Flashback Friday: Is Christmas cheer actually caused by meth-like chemicals in gingerbread?

Seriously, Science?
By Seriously Science
Dec 5, 2014 5:00 PMNov 20, 2019 4:56 AM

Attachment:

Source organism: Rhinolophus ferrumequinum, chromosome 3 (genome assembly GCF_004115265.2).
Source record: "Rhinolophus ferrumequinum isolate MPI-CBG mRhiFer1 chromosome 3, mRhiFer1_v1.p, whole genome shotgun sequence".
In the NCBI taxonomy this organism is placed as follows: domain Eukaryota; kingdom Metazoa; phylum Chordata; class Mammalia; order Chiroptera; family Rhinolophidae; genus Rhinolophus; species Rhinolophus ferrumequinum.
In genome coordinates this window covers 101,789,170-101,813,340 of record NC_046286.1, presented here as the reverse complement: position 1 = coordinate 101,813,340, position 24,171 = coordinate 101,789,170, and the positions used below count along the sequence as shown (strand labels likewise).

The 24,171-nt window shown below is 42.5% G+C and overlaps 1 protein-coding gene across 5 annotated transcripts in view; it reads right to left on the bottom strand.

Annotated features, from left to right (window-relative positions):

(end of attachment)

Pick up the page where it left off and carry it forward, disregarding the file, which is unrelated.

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Photo: flickr/bonvoyagetohappyDo the holidays make you happy? Do you enjoy eating items spiced with nutmeg, such as gingerbread and eggnog? Well, according to this author, there might be a connection between your Christmas cheer and nutmeg consumption. More specifically, he theorizes that amphetamine-like compounds formed during the baking and cooking of nutmeg-containing compounds "may be responsible, in part, for uplifting our mood in winter." The author goes on to speculate that these spices are specifically eaten in the winter because the dark, cold days require extra doses of "cheer." While he concedes that the effect of these compounds on mood could also just be due to nostalgia for holidays past, we're going to play it safe this holiday season... and eat extra gingerbread!Christmas gingerbread (Lebkuchen) and Christmas cheer–review of the potential role of mood elevating amphetamine-like compounds formed in vivo and in furno. "Whether or not the pharmacology and toxicology of spices such as nutmeg can be explained on the basis of their allylbenzene or propenylbenzene content is speculative. Humans may be exposed to amphetamines derived from these precursors in forno, the formation during baking and cooking, for example in the preparation of Lebkuchen, or Christmas gingerbread. It is possible that this may be responsible, in part, for uplifting our mood in winter. However, the role of these aromatic substances, acting simply as odours, evoking old memories of winters past, cannot be ignored.” Related content: How much cocaine can a honey bee take?Cheaters might not always win, but they do get a “cheater’s high”.NCBI ROFL: Why you shouldn't make figures while high on drugs.

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